- Asma Al Muhairi started campaign after seeing woman in skimpy shorts in a Dubai shopping mall
- Shopping malls in the United Arab Emirates expect visitors to cover their knees and shoulders
- Brochures should be given out at airports explaining the need for modest dress, say campaigners
At 23, Asma Al Muhairi has never considered herself a social activist. But a shopping trip to a Dubai mall left her so irate that she started a campaign against revealing clothing and has sparked a major debate in the United Arab Emirates.
Al Muhairi's campaign to persuade expats and tourists to dress more modestly began after she and her friend Hanan Al Rayes saw a young woman in shorts that they considered left little to the imagination.
She said many people in Dubai Mall were looking at the woman, but no one did anything, so she approached security guards and threatened to call the police.
"We never saw this 10 years ago or even five years ago," said Al Muhairi, who began her campaign through a hashtag on Twitter -- #UAEdresscode.
"I'm only 23 but when I was young it was different," she added. "I feel sad for the new generations. My nieces when they go to the mall they think it's fine to look at people dressed like this.
"It makes me sad. In our days people always knew it was wrong. It is in our culture and our religion."
While wearing skimpy clothing is not illegal in the United Arab Emirates, shopping malls have policies that state knees and shoulders should be covered.
On returning from the mall, Al Muhairi discussed the issue with Al Rayes and wrote a message on Twitter, saying "till when will we keep seeing people going against our rules and showing indecent dresses?"
Initially, Al Muhairi and Al Rayes had no intention of starting a campaign, just sharing their views with friends. However, the discussion grew as the issue touched a nerve with many.
"I never though that in 10 days I would become a social activist," said Al Muhairi.
The campaign has started a debate on how closely foreigners should follow local customs while in the United Arab Emirates, and just what standards of dress are acceptable.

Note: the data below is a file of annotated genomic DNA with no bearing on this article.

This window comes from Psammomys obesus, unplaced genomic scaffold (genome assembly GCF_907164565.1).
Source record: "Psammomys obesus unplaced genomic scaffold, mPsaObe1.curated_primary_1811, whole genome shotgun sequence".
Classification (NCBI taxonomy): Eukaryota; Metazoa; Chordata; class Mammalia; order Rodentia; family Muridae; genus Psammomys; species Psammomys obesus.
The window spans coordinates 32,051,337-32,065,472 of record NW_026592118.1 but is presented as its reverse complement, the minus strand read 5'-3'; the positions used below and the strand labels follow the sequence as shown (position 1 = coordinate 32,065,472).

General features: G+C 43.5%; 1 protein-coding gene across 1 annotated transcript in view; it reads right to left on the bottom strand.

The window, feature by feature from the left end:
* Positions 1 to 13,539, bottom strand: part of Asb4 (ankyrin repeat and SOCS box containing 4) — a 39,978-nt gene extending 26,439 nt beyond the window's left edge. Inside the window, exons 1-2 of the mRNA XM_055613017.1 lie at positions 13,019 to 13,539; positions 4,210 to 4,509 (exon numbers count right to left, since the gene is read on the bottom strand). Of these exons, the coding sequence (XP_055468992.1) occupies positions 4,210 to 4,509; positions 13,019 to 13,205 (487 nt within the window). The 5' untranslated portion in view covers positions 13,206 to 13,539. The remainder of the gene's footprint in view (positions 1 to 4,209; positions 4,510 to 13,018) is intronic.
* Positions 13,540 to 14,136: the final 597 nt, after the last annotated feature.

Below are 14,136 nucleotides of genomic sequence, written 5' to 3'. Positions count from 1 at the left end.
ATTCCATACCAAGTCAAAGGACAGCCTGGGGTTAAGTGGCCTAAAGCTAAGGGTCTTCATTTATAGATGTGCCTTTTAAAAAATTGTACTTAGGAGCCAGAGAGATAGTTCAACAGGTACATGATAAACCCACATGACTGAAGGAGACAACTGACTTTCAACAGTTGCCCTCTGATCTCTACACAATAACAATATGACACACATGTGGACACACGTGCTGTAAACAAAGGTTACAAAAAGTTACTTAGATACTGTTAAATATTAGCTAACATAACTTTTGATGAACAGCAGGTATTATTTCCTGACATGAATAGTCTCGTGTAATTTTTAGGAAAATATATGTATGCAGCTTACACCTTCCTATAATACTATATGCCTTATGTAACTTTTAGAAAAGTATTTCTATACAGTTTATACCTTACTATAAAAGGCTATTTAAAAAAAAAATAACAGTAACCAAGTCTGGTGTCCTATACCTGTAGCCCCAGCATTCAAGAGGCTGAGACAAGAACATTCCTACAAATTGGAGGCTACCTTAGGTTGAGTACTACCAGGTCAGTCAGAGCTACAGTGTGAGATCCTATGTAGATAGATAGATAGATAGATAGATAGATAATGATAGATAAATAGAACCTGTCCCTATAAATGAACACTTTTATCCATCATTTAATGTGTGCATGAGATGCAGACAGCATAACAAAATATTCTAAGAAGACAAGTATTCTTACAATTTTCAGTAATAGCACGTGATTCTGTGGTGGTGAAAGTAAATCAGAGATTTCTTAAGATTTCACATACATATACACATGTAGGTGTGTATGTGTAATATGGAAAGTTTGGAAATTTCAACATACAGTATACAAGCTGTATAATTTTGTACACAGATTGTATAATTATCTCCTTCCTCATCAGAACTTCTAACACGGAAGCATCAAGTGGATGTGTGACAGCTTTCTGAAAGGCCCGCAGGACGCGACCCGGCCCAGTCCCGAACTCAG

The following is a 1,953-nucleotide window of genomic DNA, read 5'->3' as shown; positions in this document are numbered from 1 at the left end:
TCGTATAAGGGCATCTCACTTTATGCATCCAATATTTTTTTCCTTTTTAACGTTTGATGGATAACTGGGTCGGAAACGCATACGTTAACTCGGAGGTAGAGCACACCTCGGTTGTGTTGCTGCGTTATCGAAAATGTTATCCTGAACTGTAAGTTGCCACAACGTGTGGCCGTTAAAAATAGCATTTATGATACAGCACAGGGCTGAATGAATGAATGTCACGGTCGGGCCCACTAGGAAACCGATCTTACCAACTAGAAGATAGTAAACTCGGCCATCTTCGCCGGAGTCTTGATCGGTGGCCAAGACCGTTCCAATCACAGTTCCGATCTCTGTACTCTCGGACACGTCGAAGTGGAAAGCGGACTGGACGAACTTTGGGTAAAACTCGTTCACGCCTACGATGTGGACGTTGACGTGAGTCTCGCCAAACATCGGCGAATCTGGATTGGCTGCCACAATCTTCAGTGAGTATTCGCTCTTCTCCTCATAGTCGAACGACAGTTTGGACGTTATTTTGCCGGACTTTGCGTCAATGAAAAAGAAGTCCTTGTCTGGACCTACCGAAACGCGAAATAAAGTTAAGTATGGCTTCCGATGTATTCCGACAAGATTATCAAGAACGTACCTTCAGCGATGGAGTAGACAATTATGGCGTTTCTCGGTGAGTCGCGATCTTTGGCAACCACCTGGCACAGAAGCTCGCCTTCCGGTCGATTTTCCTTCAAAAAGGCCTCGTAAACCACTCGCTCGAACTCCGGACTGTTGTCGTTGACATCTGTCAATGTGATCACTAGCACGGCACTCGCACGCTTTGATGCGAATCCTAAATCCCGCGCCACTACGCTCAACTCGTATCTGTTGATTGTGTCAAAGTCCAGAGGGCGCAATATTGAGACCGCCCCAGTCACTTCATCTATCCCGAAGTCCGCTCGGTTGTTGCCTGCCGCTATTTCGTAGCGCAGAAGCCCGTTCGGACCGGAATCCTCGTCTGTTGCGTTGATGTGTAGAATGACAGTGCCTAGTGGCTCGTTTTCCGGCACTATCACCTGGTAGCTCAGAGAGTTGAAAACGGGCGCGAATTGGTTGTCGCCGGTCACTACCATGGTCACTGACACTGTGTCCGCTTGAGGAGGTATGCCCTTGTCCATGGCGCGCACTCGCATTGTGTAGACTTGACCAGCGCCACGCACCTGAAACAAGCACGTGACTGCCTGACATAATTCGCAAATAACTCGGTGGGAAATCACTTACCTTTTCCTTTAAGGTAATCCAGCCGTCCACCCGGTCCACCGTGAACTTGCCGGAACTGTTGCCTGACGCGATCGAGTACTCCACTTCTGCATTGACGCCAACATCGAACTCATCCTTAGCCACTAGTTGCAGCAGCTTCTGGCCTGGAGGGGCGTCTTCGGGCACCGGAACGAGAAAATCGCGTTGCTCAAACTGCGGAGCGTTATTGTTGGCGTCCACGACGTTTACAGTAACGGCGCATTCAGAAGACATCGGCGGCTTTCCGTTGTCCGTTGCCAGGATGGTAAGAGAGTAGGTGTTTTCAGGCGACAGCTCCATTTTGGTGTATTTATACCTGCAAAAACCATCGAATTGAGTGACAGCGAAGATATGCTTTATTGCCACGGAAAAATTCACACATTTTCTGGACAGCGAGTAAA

Local newspapers, personalities and those prominent on social media have weighed in on the debate, calling on the country's authorities and shopping-mall managers to enforce a conservative dress code.
Some have suggested that tourists arriving at airports should be given a brochure explaining local customs and standards of dress.
The British Ambassador to the United Arab Emirates, Dominic Jermey, had already made his own plea to visitors before Al Muhairi and Al Rayes began their campaign.
In an interview with the Ministry of Interior's 999 Magazine in March, Jermey said: "The vast majority of expats living here dress entirely appropriately, and I think that most British people who live here or visit here get it absolutely right. Some who get it slightly wrong tend to get very bad sunburn!
"But seriously, I think it is really important for expats and tourists to understand the norms of the society they are in, so that is why we, through our embassies in Dubai and Abu Dhabi work very closely with tour operators, local schools, and the airlines, in particular Emirates and Etihad, to run a campaign called Know Before You Go."
The issue goes to the heart of what can at times be a clash of cultures. More than 80% of the United Arab Emirates population is expatriate, according to Visit Abu Dhabi, and much of the country's wealth is built on its foreign workers. The country prides itself on its welcoming attitude to foreigners.
Most Emirati women wear abayas -- long robes that cover the whole body -- but the expectation for foreigners is more relaxed. The government advises visitors to respect local culture by avoiding "excessively revealing" clothes in public places.
Although most of the attention has been focused on women, Al Mulhairi also has her sights on men who wear shorts, go bare-chested or wear clothes that are too tight fitting.
She said: "We should start in the malls distributing booklets with instructions. We need to create awareness and let people know about this campaign and that people here are upset about this issue.
"We should give a deadline -- from a certain date, everyone will know that if they wear certain kind of dress, the mall won't let them in, or maybe give them a fine. Someone suggested giving them something to cover themselves."
Many foreigners, as well as Emiratis, agree that more needs to be done to educate visitors on what is acceptable.
Trudy Klein, a 30-year-old South African who has lived in Dubai for six years, said: "We are living in a Middle Eastern country. There are things we need to respect about the country and the religion. We are guests.
"I've seen girls that really push the limits. It wouldn't be a bad idea to educate some women to show respect."
Khadija Sali, a journalist from the Philippines, said: "We have to respect the culture and respect ourselves as well. Don't wear anything too short or too tight, it's common sense." However, she said she would draw the line at shopping mall security guards giving people extra clothes to cover themselves.
"The campaign is good but they shouldn't go over the top," said Sali. "There are more important issues out there that they could do campaigns about -- sick people, children dying, hungry people, not what people wear in the malls."